Sunday, December 4, 2016

Beauty and Strangeness at the Ogden

The title of this new exhibition at the Ogden Museum of Southern Art sounded like overkill from the start. Profligate Beauty conjures up rapturous visions redolent of ad agency hype, fever dreams of glittering Swarovski crystals or grand ballrooms bursting with bejeweled Faberge eggs. Fortunately, this expo sprawling across the museum's third floor is mostly a quirky sampler of largely 20th century local and regional works that evoke Francis Bacon's great quote: “There is no excellent beauty that hath not some strangeness in the proportion.” A more accurately evocative title might have alluded to the sublime and tropical, yet often rather gothic, aspects of the works on view. 
Certainly Mamou, Louisiana, native Keith Sonnier's neon and glass Split Dyad, left, is sleekly and luminously sublime, but its seductive, sci-fi allure is really quite otherworldly. New Orleans artist Jacqueline Bishop's fantastical painting, From the Vine to the Vein, below left, portrays a humanoid, bird-headed tree standing defiantly in under a red sky like a specter from tribal mythology. Inspired by the widespread burning of the Amazon rainforest in the 1990s, it presaged the global warming-induced wildfires devouring much of America today. That sense of nature spirits living below the surface of our techno and money-obsessed modern world is seen in the late Shreveport savant Clyde Connell's richly mythic red clay, acrylic and graphite pictograph, Creatures from the Hot and Humid Earth, which melds ancient sensibilities with neo-expressionism.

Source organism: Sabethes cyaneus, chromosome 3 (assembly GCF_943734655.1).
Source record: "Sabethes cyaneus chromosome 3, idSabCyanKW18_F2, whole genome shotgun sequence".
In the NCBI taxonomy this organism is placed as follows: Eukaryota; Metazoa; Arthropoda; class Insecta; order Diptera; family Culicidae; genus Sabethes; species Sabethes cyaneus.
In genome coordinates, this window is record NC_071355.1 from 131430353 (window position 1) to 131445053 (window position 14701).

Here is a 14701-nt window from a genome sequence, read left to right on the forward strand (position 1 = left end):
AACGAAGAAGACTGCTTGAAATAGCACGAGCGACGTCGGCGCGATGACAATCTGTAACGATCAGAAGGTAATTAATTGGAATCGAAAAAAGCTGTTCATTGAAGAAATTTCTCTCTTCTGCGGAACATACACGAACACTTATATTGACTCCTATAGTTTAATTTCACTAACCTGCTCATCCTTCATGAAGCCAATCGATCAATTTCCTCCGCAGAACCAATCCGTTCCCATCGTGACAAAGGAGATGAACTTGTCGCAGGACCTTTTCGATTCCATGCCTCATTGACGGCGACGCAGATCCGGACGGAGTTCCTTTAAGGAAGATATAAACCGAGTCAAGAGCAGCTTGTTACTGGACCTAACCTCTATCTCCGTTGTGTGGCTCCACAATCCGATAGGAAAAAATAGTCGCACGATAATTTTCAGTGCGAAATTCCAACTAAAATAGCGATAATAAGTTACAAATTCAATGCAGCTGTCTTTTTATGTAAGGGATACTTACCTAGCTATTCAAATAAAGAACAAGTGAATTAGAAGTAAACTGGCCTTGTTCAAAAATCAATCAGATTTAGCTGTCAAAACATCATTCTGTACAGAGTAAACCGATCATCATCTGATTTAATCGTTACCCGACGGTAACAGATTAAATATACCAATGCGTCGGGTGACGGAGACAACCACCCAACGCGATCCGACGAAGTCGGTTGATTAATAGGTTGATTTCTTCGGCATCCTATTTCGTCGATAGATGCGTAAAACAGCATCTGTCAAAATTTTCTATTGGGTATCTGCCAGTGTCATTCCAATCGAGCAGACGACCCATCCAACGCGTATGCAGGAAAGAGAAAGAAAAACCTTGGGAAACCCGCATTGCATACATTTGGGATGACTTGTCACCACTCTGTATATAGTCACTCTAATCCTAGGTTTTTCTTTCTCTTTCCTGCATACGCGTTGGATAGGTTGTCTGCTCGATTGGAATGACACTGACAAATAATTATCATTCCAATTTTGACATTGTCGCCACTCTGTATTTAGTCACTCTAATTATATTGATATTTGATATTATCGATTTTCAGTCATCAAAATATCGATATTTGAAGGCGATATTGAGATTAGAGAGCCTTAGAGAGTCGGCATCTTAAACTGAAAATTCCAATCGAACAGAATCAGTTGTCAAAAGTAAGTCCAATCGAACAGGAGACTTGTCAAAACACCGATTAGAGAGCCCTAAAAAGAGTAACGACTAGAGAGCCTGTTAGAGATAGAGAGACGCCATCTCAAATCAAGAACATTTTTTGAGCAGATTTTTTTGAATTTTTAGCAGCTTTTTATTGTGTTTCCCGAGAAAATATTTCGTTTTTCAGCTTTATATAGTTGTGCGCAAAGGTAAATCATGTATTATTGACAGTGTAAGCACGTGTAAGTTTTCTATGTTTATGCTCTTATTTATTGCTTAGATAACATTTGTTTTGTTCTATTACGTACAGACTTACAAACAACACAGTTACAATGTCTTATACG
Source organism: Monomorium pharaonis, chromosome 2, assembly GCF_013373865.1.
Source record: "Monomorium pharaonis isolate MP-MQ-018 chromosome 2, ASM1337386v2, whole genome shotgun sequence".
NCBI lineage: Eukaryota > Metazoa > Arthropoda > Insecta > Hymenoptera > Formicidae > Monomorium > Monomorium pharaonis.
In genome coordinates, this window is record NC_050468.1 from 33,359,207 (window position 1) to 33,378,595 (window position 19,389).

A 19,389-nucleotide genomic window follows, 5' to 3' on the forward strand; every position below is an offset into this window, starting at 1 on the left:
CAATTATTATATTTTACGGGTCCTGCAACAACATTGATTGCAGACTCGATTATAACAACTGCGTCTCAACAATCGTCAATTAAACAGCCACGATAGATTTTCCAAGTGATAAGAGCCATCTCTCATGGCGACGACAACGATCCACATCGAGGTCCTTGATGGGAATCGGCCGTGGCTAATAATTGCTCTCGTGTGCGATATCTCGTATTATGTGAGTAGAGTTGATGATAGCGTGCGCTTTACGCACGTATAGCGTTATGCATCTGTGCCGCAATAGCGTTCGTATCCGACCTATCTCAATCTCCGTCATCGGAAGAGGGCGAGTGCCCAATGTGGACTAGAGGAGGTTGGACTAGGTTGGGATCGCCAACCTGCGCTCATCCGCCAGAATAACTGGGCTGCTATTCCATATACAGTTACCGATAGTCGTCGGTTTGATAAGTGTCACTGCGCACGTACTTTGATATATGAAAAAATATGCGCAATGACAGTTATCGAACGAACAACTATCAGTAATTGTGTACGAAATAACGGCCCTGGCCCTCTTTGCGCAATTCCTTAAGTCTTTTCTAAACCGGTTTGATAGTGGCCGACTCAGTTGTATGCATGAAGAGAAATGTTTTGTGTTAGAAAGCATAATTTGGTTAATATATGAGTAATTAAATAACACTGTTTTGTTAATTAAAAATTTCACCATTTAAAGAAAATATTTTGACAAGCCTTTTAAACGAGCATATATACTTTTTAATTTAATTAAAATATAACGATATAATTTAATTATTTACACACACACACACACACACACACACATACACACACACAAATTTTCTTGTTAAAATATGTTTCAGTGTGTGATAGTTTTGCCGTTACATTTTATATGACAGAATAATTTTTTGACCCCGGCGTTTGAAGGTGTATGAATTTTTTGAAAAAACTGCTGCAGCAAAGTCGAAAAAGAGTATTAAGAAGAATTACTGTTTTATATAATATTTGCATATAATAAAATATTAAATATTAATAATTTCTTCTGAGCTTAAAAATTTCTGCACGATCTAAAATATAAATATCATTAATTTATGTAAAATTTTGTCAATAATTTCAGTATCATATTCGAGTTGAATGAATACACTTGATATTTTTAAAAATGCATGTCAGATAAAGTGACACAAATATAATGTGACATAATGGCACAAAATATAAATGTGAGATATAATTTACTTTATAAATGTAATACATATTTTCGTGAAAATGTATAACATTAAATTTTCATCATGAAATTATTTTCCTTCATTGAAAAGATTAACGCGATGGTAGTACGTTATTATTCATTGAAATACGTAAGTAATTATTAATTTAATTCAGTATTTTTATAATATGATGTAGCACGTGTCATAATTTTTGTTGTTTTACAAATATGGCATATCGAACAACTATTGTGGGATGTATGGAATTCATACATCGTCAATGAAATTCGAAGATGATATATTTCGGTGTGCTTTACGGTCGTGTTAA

Avery Island native Robert Gordy facilitated a merger between neo-deco and expressionism in his towering Untitled Male Head, top, an extraordinary sort of mixed-media primal scream that suggests a painterly premonition of our recent presidential election. There are also intriguing works by many less known Texas and Southeastern regional artists, but the one that perhaps best reflects the paradoxical evolution of latter day Dixie would have to be Alabama-born Clyde Broadway's colorful, gold framed acrylic painting of the modern Southern trinity: Elvis, Jesus and Robert E. Lee. ~Bookhardt / Profligate Beauty: Selections from the Collection of the Ogden Museum of Southern Art, Through Sept. 30, 2017, Ogden Museum of Southern Art, 925 Camp St., 539-9600.